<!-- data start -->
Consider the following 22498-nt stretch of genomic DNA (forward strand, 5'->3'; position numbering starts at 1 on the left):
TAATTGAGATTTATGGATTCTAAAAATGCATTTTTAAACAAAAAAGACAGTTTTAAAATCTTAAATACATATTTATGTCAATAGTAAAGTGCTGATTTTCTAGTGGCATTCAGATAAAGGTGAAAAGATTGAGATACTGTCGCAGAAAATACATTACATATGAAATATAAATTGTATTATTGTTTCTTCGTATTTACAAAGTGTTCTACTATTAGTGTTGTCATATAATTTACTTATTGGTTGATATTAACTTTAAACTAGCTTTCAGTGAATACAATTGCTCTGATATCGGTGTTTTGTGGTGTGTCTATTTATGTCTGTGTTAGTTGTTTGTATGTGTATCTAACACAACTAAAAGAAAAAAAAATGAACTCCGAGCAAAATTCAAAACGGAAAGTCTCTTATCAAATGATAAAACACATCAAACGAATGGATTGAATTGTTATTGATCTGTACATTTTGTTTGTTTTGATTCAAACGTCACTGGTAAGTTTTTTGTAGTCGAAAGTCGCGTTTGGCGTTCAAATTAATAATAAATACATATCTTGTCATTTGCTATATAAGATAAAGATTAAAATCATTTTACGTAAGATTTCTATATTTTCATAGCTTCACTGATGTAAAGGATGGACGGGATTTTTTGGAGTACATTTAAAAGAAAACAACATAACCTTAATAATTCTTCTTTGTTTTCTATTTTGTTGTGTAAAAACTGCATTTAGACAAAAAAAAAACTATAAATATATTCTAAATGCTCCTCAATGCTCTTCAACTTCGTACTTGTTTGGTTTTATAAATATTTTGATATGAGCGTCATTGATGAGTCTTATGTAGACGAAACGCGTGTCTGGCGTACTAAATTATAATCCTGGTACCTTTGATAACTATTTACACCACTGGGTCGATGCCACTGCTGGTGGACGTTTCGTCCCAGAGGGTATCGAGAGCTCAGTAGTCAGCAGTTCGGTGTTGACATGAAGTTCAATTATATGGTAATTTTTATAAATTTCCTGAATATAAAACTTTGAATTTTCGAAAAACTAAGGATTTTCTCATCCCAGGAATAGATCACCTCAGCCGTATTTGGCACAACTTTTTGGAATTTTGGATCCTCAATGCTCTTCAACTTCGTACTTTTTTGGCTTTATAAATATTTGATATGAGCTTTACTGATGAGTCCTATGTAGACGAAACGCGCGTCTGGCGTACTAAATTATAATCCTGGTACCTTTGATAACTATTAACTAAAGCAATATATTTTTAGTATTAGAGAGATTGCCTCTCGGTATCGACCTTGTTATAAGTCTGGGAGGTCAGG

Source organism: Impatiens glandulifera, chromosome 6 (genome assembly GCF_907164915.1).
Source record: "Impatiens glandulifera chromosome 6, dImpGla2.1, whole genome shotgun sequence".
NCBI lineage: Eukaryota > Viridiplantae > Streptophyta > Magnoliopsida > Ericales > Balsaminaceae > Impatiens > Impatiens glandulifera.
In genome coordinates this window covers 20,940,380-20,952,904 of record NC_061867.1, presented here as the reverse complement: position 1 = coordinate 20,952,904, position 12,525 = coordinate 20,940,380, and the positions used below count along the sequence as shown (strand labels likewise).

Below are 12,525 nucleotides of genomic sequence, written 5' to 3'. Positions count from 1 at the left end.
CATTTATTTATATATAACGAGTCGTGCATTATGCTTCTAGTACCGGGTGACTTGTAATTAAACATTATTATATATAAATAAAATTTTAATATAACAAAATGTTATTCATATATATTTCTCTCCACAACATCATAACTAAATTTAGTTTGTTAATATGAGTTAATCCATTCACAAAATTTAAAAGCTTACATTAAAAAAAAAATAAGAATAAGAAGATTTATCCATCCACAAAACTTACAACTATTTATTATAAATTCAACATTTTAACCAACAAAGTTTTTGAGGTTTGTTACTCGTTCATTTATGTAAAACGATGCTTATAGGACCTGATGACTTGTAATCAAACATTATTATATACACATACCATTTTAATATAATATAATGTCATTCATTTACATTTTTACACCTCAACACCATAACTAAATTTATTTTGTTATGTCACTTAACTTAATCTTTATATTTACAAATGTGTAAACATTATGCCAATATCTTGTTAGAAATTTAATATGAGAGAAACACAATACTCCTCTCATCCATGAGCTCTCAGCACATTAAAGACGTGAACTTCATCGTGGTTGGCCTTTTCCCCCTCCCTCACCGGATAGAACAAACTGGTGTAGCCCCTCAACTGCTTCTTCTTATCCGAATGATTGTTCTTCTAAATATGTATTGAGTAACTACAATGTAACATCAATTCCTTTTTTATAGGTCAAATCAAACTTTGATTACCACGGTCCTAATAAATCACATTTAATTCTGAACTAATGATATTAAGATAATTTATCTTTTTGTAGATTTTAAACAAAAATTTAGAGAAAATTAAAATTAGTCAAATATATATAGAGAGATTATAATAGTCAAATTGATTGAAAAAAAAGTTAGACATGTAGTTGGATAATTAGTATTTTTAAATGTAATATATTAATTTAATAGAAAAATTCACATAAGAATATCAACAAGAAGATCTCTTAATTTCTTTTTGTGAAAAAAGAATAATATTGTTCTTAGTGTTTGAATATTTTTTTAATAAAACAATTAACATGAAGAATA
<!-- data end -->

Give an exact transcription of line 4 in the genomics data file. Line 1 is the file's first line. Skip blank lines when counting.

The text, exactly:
Source record: "Impatiens glandulifera chromosome 6, dImpGla2.1, whole genome shotgun sequence".